Water isn’t merely a natural resource. It is also a resource for culture, politics, society and the economy.

Implementation of effective water management policies at various levels requires a multifaceted approach taking into consideration the interests of all affected people.

Farmers and local people must be provided with technical knowledge about water management. Water-related budgets also need to be distributed in such a way that local people can gain access to water resources and build their own capacity and water supply resilience.

Increased collaboration between water management institutions — local authorities, the RID and other related government units — will benefit farmers and local people and ensure they have fair access to water in the dry season.

Increasing the voices and the expertise of local people can secure water rights and ensure inclusive development as local people gain access to water and are able to sustain their livelihoods.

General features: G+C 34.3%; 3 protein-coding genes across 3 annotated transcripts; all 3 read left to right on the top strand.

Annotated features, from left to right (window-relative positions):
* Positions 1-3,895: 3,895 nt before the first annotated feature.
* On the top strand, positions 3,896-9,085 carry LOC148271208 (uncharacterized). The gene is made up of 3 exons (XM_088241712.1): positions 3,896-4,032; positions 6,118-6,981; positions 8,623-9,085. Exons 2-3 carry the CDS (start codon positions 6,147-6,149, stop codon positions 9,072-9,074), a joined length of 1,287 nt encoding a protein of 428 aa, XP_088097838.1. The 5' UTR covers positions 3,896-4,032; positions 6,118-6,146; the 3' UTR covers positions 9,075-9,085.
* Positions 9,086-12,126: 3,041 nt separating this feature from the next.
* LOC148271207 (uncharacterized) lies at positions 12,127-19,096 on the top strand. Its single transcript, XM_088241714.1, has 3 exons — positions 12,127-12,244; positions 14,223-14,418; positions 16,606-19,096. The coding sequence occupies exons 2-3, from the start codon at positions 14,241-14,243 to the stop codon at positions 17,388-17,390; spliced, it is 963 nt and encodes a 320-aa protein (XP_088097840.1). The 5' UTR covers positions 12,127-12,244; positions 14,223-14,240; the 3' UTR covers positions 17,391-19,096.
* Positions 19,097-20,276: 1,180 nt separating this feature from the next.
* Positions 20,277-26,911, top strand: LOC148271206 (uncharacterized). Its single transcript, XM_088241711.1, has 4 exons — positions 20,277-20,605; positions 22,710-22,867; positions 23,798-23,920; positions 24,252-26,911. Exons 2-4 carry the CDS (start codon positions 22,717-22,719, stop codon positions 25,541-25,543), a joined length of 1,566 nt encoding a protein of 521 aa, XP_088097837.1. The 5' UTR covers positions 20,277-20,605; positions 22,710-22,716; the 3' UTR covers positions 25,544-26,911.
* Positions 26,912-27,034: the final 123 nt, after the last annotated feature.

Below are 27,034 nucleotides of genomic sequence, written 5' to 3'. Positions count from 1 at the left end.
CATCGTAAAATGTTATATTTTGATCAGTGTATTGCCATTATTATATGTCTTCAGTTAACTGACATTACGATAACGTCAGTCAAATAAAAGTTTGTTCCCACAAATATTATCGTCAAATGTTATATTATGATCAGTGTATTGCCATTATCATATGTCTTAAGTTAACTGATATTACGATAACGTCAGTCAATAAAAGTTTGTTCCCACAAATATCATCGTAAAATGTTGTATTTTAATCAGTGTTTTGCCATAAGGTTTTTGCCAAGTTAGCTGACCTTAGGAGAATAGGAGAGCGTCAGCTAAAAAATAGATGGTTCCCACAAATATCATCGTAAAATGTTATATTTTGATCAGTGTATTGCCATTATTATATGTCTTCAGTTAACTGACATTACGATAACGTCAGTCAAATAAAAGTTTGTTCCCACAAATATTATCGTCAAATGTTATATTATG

This article was written by Kanokwan Manorom, Director of the Mekong Sub-Region Social Research Center (MSSRC), Faculty of Liberal Arts, Ubon Ratchathani University. She is most recently author of ‘NGOs and civil society in Thailand’ in Pavin Chachavalpongpun (ed.), the Routledge Handbook of Contemporary Thailand (Routledge, 2020). It was first pusblished on East Asia Forum under a Creative Commons License and is reproduced here with its permission.



Feature photo John Le Fevre




  • Thailand Braces for Coming Water Shortages ( The Diplomat)
  • Poverty, Inequality in Thailand on the Rise, World Bank Says (VOA News)
  • Thai inequality: What we should know (Bangkok Post)